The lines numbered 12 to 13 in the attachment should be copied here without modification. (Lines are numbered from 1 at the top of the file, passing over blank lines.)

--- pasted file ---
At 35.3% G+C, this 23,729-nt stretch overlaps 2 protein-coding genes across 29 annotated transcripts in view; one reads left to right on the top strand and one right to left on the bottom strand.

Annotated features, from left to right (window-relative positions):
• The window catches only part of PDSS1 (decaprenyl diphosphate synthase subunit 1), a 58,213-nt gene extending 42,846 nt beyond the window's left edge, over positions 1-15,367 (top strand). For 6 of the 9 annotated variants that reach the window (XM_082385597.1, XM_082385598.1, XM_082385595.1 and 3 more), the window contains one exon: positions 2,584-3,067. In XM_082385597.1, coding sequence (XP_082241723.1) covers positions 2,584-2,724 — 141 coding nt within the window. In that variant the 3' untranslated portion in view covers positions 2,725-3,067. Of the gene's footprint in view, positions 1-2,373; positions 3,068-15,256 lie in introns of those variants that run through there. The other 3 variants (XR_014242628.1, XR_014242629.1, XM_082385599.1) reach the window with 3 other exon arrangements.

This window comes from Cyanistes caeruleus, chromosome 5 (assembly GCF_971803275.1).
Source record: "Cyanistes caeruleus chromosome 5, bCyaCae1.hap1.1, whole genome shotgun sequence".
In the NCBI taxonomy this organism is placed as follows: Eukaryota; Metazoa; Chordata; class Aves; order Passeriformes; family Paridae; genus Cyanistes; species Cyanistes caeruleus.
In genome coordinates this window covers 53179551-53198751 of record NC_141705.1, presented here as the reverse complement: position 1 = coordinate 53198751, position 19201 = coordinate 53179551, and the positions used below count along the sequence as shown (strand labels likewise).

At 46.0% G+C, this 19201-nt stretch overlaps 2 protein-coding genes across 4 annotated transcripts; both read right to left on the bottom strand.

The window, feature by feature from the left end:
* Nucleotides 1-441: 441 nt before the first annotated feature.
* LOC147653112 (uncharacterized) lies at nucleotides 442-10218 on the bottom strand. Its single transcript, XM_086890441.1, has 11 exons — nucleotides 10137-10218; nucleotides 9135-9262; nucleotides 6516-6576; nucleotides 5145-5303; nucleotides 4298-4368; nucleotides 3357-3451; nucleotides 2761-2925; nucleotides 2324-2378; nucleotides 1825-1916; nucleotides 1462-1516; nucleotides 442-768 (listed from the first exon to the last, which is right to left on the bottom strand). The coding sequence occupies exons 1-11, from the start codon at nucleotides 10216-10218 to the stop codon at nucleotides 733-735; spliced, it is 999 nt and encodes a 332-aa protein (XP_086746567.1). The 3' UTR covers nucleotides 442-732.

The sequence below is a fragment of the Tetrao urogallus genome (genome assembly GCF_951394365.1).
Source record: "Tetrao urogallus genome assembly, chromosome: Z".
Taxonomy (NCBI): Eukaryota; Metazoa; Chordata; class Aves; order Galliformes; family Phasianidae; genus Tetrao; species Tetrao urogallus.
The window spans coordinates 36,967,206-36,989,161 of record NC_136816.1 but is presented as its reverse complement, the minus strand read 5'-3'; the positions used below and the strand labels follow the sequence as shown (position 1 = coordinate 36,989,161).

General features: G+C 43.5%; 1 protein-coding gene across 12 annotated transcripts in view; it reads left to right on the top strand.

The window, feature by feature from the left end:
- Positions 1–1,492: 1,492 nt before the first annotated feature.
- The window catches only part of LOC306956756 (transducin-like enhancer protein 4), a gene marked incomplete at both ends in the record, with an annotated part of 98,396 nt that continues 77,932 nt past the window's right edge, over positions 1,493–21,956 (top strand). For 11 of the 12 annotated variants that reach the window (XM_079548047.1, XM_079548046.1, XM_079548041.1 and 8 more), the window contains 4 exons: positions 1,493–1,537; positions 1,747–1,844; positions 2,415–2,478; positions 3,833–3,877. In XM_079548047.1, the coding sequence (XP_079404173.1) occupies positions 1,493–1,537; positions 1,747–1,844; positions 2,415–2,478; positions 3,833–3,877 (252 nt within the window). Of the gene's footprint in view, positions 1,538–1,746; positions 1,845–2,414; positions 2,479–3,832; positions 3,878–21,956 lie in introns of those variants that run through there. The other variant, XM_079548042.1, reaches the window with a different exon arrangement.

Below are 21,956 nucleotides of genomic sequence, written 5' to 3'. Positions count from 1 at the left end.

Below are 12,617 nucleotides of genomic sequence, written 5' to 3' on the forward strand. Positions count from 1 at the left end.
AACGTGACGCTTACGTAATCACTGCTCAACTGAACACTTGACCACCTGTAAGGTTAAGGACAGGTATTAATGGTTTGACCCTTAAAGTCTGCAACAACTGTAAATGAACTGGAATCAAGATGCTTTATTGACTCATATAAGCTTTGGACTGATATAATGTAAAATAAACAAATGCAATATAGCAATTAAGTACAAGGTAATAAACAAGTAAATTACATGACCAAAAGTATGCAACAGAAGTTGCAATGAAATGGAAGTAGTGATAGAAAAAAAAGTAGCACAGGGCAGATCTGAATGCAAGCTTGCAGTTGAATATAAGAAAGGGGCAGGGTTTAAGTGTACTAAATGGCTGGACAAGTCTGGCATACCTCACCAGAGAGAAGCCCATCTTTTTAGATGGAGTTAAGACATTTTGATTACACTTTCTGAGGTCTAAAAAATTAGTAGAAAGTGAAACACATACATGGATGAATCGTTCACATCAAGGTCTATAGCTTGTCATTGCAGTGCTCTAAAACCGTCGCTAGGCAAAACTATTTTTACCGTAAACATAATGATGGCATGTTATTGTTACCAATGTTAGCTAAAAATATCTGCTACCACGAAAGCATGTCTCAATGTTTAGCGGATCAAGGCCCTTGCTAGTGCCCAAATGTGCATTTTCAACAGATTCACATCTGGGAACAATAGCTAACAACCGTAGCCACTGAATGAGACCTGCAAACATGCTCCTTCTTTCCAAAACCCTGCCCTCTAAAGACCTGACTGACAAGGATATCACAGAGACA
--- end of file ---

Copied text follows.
The sequence below is a fragment of the Tetrao urogallus genome (genome assembly GCF_951394365.1).
Source record: "Tetrao urogallus genome assembly, chromosome: Z".